Send to

Choose Destination
See comment in PubMed Commons below
Epilepsia. 2009 May;50(5):1077-84. doi: 10.1111/j.1528-1167.2008.01996.x. Epub 2009 Feb 26.

Serious psychological distress among persons with epilepsy based on the 2005 California Health Interview Survey.

Author information

Department of Neurology, Ohio State University, Columbus, Ohio 43210, USA.



To compare the prevalence of self-reported serious psychological distress using the Kessler 6 (K6) in persons with a history of epilepsy (PWE) to those without epilepsy from a population-based survey.


Data were analyzed from adults aged >or=18 years (n = 43,020) who participated in the 2005 California Health Interview Survey (CHIS).


California adults with a history of epilepsy, after controlling for demographics and comorbidities, reported higher rates of feeling nervous [odds ratio (OR) 2.22], feeling hopeless (OR 1.35), feeling restless (OR 2.07), feeling depressed (OR 3.14), and feeling worthless (OR 2.57), and reported that everything has been an effort (OR 2.28) in the last 30 days. The K6 score showed that serious psychological distress is more common in PWE (OR 2.24). After adjusting for demographics, comorbidities, and serious psychological distress, PWE are more likely to report having 14 or more physical, mental, and general unhealthy days in the last 30 days.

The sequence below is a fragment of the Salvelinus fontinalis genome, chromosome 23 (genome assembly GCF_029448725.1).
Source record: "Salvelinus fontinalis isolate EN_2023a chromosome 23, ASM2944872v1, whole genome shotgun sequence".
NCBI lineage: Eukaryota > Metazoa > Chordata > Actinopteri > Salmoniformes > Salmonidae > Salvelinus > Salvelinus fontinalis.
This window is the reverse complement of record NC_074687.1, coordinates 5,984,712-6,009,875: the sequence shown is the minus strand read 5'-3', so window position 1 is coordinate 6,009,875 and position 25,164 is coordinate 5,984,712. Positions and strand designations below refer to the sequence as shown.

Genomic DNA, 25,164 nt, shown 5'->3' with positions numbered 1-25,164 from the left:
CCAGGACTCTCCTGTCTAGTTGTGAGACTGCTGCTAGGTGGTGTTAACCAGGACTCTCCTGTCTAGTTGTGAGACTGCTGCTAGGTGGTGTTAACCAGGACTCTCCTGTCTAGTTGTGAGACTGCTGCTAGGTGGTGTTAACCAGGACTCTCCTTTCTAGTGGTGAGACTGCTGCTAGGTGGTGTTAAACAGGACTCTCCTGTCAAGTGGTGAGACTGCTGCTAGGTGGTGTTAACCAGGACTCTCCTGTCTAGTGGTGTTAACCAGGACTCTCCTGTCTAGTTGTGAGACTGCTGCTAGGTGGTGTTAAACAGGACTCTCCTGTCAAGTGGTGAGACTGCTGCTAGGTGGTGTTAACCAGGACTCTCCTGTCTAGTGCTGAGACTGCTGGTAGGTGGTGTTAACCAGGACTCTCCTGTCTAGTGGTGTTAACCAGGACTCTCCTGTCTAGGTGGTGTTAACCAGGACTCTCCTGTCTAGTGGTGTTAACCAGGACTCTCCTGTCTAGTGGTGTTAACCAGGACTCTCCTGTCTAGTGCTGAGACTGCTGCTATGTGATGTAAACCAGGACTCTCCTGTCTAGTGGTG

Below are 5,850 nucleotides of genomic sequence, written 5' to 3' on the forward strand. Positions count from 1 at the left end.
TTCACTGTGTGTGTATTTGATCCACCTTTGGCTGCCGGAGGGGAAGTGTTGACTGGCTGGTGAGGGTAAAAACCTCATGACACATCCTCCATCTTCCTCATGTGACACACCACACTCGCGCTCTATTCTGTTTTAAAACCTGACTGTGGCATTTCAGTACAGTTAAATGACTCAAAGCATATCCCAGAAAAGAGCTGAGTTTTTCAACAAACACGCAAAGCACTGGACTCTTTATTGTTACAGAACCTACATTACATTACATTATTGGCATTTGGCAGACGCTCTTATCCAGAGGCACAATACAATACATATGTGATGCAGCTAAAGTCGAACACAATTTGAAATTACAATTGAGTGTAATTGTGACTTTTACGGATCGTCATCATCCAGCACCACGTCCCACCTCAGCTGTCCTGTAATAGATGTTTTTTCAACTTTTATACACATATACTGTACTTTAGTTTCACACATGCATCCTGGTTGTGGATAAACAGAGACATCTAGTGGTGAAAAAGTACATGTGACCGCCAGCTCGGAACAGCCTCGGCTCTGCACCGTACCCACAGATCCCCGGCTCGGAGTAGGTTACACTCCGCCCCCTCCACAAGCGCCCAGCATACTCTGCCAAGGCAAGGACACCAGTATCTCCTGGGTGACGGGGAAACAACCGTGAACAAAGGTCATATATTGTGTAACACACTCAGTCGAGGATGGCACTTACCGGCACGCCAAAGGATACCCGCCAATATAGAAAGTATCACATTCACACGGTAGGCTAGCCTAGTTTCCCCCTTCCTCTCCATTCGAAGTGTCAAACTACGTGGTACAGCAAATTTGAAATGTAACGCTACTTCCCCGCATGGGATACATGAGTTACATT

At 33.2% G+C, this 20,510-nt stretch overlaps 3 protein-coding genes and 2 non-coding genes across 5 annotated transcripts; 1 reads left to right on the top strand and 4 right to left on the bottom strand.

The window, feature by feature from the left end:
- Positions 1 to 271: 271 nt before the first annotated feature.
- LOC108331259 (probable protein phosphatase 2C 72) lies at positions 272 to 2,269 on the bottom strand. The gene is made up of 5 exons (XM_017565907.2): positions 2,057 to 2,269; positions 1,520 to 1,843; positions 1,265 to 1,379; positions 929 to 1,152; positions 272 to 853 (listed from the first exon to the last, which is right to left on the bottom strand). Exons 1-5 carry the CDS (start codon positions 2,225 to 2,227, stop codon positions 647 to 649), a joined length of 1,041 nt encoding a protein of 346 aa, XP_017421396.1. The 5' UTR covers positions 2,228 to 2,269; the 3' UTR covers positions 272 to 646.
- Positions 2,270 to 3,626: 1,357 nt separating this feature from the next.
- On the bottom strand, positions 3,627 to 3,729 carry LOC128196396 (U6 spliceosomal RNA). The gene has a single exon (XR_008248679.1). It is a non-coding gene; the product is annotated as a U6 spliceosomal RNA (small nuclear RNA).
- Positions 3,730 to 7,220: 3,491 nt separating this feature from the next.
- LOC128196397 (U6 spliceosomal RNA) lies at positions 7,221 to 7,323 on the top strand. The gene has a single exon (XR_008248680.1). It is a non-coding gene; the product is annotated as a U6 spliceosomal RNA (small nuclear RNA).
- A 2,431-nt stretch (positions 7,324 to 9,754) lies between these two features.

PWE have significantly higher rates of serious psychological distress and poor health-related quality of life after controlling for demographics, comorbidities. These comorbid conditions need to be factored into any comprehensive treatment strategy for managing PWE to achieve optimum quality of life.

[Indexed for MEDLINE]
Free full text
PubMed Commons home

PubMed Commons

How to join PubMed Commons

    Supplemental Content

    Full text links

    Icon for Wiley
    Loading ...
    Support Center